EmailOnDeck is another service that’s very straightforward and easy to use. However, unlike the previous service, EmailOnDeck requires a 2-step process to create your disposable email address. You have to pass a Captcha first and then, once completed successfully, click the Get Email button. From there, it is very similar to an ‘inbox” displayed where you can view incoming messages and click any links. There is, apparently, no set time for automatic deletion of a disposable address although, according to the FAQs, it should last for a day:
“There’s not a precise time, usually it lasts most of the day. It should last more than an hour, but if you close out of your browser or clear your cookies you may lose access to it faster.”
The user can also delete a disposable address manually at any time simply by clicking a red X adjacent to the current address. Any logs associated with the temporary email are automatically wiped out upon address expiration.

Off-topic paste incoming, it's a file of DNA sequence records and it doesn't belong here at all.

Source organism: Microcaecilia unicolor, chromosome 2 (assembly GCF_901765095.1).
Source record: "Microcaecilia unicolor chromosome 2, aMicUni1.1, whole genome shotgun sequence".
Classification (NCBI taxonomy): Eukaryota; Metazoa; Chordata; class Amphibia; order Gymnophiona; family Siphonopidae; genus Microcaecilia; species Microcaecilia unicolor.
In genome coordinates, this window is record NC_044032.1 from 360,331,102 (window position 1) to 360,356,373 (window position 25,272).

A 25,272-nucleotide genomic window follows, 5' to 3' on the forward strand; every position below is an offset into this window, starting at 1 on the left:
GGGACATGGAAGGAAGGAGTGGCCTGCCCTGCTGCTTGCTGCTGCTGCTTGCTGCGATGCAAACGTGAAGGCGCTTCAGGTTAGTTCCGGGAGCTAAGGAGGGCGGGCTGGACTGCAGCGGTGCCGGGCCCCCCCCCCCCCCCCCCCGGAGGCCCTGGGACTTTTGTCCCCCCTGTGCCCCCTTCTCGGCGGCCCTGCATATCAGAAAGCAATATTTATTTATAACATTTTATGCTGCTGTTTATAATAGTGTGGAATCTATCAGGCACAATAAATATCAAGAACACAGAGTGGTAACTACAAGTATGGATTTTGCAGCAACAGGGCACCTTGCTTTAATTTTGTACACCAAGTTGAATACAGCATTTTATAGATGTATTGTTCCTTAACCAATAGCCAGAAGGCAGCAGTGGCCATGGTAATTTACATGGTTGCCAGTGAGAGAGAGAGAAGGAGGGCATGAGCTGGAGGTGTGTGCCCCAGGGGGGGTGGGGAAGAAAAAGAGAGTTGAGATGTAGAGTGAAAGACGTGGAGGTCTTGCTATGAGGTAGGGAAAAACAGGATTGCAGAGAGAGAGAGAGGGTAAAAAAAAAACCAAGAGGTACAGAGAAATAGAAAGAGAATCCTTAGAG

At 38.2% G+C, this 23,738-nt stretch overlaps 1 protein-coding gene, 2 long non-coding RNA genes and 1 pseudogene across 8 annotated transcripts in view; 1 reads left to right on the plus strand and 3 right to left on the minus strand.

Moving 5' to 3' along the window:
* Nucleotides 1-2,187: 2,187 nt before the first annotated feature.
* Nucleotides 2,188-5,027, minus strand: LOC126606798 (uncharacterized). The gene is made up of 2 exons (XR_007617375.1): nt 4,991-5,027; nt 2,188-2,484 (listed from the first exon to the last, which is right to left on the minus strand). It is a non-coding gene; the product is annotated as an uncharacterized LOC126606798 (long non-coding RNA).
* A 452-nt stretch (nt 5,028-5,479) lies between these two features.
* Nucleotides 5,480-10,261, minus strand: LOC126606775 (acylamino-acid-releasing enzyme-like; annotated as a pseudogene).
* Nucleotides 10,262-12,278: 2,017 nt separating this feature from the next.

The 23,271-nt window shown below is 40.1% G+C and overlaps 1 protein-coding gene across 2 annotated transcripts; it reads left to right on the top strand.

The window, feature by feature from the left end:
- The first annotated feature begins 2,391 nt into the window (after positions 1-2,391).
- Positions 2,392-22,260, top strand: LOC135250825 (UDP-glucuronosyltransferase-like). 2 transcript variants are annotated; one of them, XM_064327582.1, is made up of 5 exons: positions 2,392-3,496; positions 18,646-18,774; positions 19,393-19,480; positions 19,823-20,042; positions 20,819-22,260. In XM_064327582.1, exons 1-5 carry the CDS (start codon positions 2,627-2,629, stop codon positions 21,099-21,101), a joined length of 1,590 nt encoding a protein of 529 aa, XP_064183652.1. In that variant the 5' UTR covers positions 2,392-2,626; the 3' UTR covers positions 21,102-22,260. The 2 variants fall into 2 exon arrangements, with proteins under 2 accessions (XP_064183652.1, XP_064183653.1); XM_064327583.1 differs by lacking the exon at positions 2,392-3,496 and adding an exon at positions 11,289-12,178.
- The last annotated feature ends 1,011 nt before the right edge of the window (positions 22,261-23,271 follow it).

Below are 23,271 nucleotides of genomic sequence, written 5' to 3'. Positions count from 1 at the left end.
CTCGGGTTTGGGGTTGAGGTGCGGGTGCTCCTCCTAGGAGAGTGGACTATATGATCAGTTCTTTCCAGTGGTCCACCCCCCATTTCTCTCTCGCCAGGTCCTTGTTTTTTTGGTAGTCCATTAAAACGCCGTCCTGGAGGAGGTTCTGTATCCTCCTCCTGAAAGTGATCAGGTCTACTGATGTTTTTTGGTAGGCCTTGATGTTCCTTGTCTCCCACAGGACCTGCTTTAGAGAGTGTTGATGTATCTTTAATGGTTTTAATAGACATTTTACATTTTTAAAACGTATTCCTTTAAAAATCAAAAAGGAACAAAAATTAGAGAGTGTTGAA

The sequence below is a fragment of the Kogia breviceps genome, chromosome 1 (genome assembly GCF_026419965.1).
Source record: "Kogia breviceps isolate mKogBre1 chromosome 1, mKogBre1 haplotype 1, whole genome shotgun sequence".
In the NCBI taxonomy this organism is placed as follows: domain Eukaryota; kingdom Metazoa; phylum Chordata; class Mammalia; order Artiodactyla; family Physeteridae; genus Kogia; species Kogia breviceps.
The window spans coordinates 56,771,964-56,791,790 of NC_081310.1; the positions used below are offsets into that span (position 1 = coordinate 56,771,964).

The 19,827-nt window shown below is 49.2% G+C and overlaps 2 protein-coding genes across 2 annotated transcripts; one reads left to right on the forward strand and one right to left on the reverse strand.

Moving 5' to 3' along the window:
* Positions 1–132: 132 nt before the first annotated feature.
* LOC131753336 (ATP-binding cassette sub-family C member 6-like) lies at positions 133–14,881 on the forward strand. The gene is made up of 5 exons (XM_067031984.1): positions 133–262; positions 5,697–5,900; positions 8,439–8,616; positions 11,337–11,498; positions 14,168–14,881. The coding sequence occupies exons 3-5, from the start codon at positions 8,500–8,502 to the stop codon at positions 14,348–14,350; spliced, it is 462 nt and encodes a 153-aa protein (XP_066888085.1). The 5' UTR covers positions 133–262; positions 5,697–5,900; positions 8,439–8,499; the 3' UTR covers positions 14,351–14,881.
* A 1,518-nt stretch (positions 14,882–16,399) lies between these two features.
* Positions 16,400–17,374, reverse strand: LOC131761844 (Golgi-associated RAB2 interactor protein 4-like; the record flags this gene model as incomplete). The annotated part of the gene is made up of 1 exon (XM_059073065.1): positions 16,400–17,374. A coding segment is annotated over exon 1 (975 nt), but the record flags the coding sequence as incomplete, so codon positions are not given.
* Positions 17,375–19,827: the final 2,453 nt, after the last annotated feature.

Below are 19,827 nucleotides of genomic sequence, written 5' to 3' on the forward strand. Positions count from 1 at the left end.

SnailPro includes several cool features but is quite a deal more complicated because of it. The main reason I’ve included SnailPro in the list is because of its option to create random Gmail and Outlook addresses which means the email addresses are less likely to be flagged and hence improve deliverability.
SnailPro provides up to 1000 disposable email addresses for free and even maintains a history of communications. A section in the FAQs defines duration thus:
“Temp Gmail of Smailpro can last as long as you want. You can set up 10 minutes, 15 minutes or forever if you want.”
However, I could not locate that particular setting. As I mentioned, SnailPro is a little more complex than some, but the random Gmail and Outlook addresses definitely add appeal.
Trash-Mail is another similar service and the only one I am aware of that allows you to not only receive email but also send email through your disposable email address. In other words, it provides a fully-fledged two-way communicative mailbox. It also allows you to create custom trash-mail addresses manually.
Mailboxes on Trash-Mail remain accessible indefinitely, but all incoming messages are deleted after 24 hours. Usually, disposable email services provide a means of receiving email messages only, and Trash-Mail ups the ante by providing a fully-fledged mailbox allowing users to compose messages plus forward and reply to any address.